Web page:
The role of sensorimotor impairments in dyslexia: a multiple case study of dyslexic children

DEVELOPMENTAL SCIENCE, Issue 3 2006
Sarah White
This study attempts to investigate the role of sensorimotor impairments in the reading disability that characterizes dyslexia. Twenty-three children with dyslexia were compared to 22 control children, matched for age and non-verbal intelligence, on tasks assessing literacy as well as phonological, visual, auditory and motor abilities. The dyslexic group as a whole were significantly impaired on phonological, but not sensorimotor, tasks. Analysis of individual data suggests that the most common impairments were on phonological and visual stress tasks and the vast majority of dyslexics had one of these two impairments. Furthermore, phonological skill was able to account for variation in literacy skill, to the exclusion of all sensorimotor factors, while neither auditory nor motor skill predicted any variance in phonological skill. Visual stress seems to account for a small proportion of dyslexics, independently of the commonly reported phonological deficit. However, there is little evidence for a causal role of auditory, motor or other visual impairments. [source]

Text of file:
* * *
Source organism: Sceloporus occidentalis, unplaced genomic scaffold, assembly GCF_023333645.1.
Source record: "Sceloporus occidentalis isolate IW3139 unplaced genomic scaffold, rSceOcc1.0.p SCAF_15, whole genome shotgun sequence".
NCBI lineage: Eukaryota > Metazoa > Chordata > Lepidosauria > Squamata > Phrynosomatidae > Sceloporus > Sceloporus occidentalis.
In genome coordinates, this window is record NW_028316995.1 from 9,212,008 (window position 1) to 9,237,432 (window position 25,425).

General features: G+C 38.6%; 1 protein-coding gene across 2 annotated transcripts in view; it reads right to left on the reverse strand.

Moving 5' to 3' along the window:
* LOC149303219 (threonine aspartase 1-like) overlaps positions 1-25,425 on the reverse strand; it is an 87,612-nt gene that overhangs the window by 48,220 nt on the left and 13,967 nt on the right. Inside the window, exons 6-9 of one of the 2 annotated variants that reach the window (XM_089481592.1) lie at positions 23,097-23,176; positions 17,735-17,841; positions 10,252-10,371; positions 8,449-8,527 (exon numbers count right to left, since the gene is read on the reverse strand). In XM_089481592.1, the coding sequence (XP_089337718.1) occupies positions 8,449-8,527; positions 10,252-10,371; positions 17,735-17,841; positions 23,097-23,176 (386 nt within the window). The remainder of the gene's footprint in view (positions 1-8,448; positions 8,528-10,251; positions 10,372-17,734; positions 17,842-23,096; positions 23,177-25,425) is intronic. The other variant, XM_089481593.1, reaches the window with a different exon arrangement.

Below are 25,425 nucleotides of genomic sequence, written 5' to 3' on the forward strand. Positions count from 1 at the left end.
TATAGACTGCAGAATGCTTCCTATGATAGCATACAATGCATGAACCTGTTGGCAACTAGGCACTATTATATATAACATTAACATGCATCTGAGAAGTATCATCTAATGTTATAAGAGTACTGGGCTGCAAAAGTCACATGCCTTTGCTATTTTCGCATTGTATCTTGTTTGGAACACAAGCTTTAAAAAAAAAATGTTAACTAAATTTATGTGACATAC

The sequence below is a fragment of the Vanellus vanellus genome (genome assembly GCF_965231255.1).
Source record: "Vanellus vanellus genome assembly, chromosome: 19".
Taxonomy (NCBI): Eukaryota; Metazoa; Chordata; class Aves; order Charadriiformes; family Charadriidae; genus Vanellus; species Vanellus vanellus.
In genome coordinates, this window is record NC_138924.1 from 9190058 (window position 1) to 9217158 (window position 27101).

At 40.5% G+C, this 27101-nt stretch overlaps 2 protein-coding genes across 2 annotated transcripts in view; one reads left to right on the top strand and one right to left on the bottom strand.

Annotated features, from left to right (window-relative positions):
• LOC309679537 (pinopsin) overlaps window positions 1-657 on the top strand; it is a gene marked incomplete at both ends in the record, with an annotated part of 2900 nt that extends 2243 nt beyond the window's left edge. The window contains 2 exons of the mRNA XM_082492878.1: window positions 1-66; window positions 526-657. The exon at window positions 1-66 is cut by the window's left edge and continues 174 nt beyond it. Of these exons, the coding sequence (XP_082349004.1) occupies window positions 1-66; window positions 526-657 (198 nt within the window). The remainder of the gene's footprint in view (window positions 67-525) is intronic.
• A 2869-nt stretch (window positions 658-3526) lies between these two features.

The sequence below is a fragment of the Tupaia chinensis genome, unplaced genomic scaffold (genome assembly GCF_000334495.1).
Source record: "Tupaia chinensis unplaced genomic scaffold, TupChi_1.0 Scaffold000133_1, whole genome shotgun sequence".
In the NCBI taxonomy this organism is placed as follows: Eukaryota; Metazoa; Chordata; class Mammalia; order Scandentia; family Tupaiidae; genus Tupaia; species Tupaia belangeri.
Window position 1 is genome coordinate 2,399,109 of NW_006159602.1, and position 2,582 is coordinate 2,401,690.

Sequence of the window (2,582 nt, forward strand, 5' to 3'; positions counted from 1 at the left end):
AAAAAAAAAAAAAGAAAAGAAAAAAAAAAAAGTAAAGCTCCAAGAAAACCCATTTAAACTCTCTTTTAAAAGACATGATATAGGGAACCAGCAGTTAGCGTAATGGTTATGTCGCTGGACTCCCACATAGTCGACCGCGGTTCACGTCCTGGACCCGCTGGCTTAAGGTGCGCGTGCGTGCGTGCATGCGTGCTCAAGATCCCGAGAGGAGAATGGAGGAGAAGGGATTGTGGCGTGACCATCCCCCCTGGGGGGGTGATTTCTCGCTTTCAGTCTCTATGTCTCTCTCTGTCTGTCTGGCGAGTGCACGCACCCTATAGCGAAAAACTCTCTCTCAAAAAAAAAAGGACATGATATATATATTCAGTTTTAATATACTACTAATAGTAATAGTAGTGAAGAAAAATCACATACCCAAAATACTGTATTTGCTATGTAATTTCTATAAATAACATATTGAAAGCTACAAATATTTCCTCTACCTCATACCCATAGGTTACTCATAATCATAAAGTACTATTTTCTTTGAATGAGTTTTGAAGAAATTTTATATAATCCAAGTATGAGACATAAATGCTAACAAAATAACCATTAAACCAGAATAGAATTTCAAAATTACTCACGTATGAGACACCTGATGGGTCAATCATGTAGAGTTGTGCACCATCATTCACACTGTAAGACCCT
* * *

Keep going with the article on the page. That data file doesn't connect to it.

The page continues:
Assessment of different techniques for subcutaneous glucose monitoring in Type 1 diabetic patients during ,real-life' glucose excursions

DIABETIC MEDICINE, Issue 3 2010
J. K. Mader
Diabet. Med. 27, 332,338 (2010) Abstract Aims, To compare the accuracy of two marketed subcutaneous glucose monitoring devices (Guardian RT, GRT; GlucoDay S, GDS) and standard microdialysis (CMA60; MD) in Type 1 diabetic patients. Methods, Seven male Type diabetic patients were investigated over a period of 26 h simulating real-life meal glucose excursions. Catheters of the three systems were inserted into subcutaneous adipose tissue of the abdominal region. For MD, interstitial fluid was sampled at 30- to 60-min intervals for offline glucose determination. Reference samples were taken at 15- to 60-min intervals. All three systems were prospectively calibrated to reference. Median differences, median absolute relative differences (MARD), median absolute differences (MAD), Bland,Altman plot and Clark Error Grid were used to determine accuracy. Results, Bland,Altman analysis indicated a mean glucose difference (2 standard deviations) between reference and interstitial glucose of ,10.5 (41.8) % for GRT, 20.2 (55.9) % for GDS and 6.5 (35.2) % for MD, respectively. Overall MAD (interquartile range) was 1.07 (0.39; 2.04) mmol/l for GRT, 1.59 (0.54; 3.08) mmol/l for GDS and 0.76 (0.26; 1.58) mmol/l for MD. Overall MARD was 15.0 (5.6; 23.4) % (GRT), 19.7 (6.1; 37.6) % (GDS) and 8.7 (4.1; 18.3) % (MD), respectively. Total sensor failure occurred in two subjects using GRT and one subject using GDS. Conclusions, The three investigated technologies had comparable performance. Whereas GRT underestimated actual blood glucose, GDS and MD overestimated blood glucose. Considerable deviations during daily life meal glucose excursions from reference glucose were observed for all three investigated technologies. Present technologies may require further improvement until individual data can lead to direct and automated generation of therapeutic advice in diabetes management. [source]